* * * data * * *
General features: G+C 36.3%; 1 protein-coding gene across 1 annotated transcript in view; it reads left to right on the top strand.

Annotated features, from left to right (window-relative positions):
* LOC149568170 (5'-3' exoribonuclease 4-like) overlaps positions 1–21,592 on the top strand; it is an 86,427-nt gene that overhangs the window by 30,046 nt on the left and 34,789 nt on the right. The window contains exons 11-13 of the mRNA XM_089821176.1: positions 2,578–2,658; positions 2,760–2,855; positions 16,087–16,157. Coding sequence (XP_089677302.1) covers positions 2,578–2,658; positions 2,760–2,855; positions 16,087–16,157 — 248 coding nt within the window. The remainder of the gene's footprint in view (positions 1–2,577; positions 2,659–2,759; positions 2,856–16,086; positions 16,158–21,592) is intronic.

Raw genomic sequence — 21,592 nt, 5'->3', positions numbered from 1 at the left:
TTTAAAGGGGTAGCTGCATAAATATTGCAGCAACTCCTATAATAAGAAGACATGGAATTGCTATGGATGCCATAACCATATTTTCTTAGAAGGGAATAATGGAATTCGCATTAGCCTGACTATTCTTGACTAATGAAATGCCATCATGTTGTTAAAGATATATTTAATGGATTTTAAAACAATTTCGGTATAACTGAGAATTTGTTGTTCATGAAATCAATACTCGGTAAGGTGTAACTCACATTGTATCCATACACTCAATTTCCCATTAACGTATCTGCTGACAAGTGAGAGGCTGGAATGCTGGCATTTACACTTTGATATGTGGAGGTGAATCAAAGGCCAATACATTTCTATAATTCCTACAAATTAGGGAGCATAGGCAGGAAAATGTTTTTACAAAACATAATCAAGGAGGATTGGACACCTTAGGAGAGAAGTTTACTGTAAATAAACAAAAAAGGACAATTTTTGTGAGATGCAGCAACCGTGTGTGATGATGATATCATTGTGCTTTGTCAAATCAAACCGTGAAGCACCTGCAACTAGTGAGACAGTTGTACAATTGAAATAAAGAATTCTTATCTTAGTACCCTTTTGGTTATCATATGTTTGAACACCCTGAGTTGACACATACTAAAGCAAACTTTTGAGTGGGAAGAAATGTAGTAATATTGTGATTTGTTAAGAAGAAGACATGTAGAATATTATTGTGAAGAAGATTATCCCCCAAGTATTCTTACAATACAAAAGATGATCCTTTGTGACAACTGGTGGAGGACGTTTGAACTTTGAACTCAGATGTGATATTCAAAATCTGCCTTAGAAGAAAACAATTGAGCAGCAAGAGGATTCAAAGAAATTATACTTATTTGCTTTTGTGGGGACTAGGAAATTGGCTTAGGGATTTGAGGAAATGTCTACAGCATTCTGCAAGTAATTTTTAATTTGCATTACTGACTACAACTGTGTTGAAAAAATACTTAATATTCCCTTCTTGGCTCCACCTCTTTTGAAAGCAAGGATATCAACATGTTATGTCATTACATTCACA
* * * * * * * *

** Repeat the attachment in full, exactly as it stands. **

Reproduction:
General features: G+C 36.3%; 1 protein-coding gene across 1 annotated transcript in view; it reads left to right on the top strand.

Annotated features, from left to right (window-relative positions):
* LOC149568170 (5'-3' exoribonuclease 4-like) overlaps positions 1–21,592 on the top strand; it is an 86,427-nt gene that overhangs the window by 30,046 nt on the left and 34,789 nt on the right. The window contains exons 11-13 of the mRNA XM_089821176.1: positions 2,578–2,658; positions 2,760–2,855; positions 16,087–16,157. Coding sequence (XP_089677302.1) covers positions 2,578–2,658; positions 2,760–2,855; positions 16,087–16,157 — 248 coding nt within the window. The remainder of the gene's footprint in view (positions 1–2,577; positions 2,659–2,759; positions 2,856–16,086; positions 16,158–21,592) is intronic.

Raw genomic sequence — 21,592 nt, 5'->3', positions numbered from 1 at the left:
TTTAAAGGGGTAGCTGCATAAATATTGCAGCAACTCCTATAATAAGAAGACATGGAATTGCTATGGATGCCATAACCATATTTTCTTAGAAGGGAATAATGGAATTCGCATTAGCCTGACTATTCTTGACTAATGAAATGCCATCATGTTGTTAAAGATATATTTAATGGATTTTAAAACAATTTCGGTATAACTGAGAATTTGTTGTTCATGAAATCAATACTCGGTAAGGTGTAACTCACATTGTATCCATACACTCAATTTCCCATTAACGTATCTGCTGACAAGTGAGAGGCTGGAATGCTGGCATTTACACTTTGATATGTGGAGGTGAATCAAAGGCCAATACATTTCTATAATTCCTACAAATTAGGGAGCATAGGCAGGAAAATGTTTTTACAAAACATAATCAAGGAGGATTGGACACCTTAGGAGAGAAGTTTACTGTAAATAAACAAAAAAGGACAATTTTTGTGAGATGCAGCAACCGTGTGTGATGATGATATCATTGTGCTTTGTCAAATCAAACCGTGAAGCACCTGCAACTAGTGAGACAGTTGTACAATTGAAATAAAGAATTCTTATCTTAGTACCCTTTTGGTTATCATATGTTTGAACACCCTGAGTTGACACATACTAAAGCAAACTTTTGAGTGGGAAGAAATGTAGTAATATTGTGATTTGTTAAGAAGAAGACATGTAGAATATTATTGTGAAGAAGATTATCCCCCAAGTATTCTTACAATACAAAAGATGATCCTTTGTGACAACTGGTGGAGGACGTTTGAACTTTGAACTCAGATGTGATATTCAAAATCTGCCTTAGAAGAAAACAATTGAGCAGCAAGAGGATTCAAAGAAATTATACTTATTTGCTTTTGTGGGGACTAGGAAATTGGCTTAGGGATTTGAGGAAATGTCTACAGCATTCTGCAAGTAATTTTTAATTTGCATTACTGACTACAACTGTGTTGAAAAAATACTTAATATTCCCTTCTTGGCTCCACCTCTTTTGAAAGCAAGGATATCAACATGTTATGTCATTACATTCACA